Illustration by Patterson Clark
Normally, there is something to prepare us for the sight of them. A feeder perhaps, fluttering with activity outside of the kitchen window. Or as the days begin to lengthen, that distinctive metallic chirp might signal their presence. We’d likely turn our heads toward the sound and notice the crimson flash. But we probably wouldn’t stare too hard, and we likely wouldn’t catch our breath. We were warned - and so our minds would have already formed the image before our eyes took in those scandalously scarlet wings against winter white.
Perhaps that is how it normally happens. But this day, walking in the woods behind my Catskills home, having left my half-finished cup of tea and the wood-smoke sanctuary of my living room behind, I crunch along the path toward that one stately tulip tree above the creek - the one I need to lean my head against sometimes to talk to someone who isn’t here anymore, or someone who has yet to be born.
A flicker of movement shakes me from my quiet stillness. A male cardinal, red as sin, framed by a lace of blue sky and snow, is foraging for seeds in the high branches of this lone tulip tree.
If I tilt my head the slightest amount I can take in the whole of that crested ruby blaze, that black-masked-red-orange beak deftly picking at last years fruits. I remember that scattering of dried husks up there, shed reliably since early fall, those gorgeous samaras joined at the base to form a tulip-shaped cup of winged seeds. His drab and cheerful mate scours the ground for the oily seeds still connected to that whorl of long-gone samaras dispersed far and wide by the very creatures I am suddenly riveted by as if never having seen them before.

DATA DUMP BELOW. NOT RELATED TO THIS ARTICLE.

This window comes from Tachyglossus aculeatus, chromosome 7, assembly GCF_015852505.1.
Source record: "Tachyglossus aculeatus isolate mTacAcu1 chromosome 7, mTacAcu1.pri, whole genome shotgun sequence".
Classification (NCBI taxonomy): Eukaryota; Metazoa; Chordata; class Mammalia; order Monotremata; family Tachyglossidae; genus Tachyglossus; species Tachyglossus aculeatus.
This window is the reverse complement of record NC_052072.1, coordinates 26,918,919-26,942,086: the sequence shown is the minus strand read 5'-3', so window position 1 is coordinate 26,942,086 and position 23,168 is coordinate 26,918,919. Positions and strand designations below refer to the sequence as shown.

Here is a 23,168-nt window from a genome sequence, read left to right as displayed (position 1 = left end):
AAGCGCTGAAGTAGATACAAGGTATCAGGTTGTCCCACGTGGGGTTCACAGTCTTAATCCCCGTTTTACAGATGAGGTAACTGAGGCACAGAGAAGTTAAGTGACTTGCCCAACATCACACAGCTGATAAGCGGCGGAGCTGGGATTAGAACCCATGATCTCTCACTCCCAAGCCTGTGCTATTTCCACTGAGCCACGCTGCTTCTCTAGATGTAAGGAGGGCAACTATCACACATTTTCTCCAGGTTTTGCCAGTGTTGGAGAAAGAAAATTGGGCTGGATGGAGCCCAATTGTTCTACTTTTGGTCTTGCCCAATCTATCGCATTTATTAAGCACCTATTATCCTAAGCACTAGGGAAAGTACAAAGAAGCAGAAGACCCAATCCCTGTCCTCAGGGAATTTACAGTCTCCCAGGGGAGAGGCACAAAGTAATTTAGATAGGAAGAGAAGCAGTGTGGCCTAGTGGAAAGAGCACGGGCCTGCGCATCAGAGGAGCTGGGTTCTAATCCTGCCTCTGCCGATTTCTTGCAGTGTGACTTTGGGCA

Why am I holding my breath? Do I think that the foraging pair know something of why I come here everyday in the amber light to touch this tree with bare hands? Or am I just startled to realize that they actually eat these seeds, scattered like barren little matchsticks across the snow and fallen twigs?
I never really noticed how long Liriodendron tulipifera, the tulip tree, holds on to its seeds through the Winter. I never thought about what creatures might take advantage of– no, depend upon—that winter source of fat and protein when times are lean. And so I stop to consider again the miracle of how these seeds came to be. The Spring-blooming flowers - simultaneously gorgeous and Dr. Seuss-like in their near-fluorescent spectacle of green and orange - produce a great pool of bold nectar. Honeybees, like the ones we shored up for Winter in their boxy wooden hives just a few months back, forage in the tulip trees in late-Spring after the fruit trees wind down. The bees can completely fill their honey-stomachs with a single tulip flower and produce a dark and complex honey, prized by some, loathed by others. The seed set of open-pollinated flowers is abysmal - 5-20% at best. It is unknown as to whether this is mostly related to the lack of self-compatibility in the flowers, the possible decline in pollinator populations or mismatch in the timing of native pollinators who might have evolved to be in sync with this species. Asychnronized: the word used by scientists to describe climate related mismatches between organisms who are dependent on one another.
The same word that for many of us, means one life or another.
My bare hands are getting cold against the furrowed bark. The delicate timing of things can be too much to bear I remember my old aunt saying, dying childless with a slew of advanced degrees and a resume far longer than her eulogy.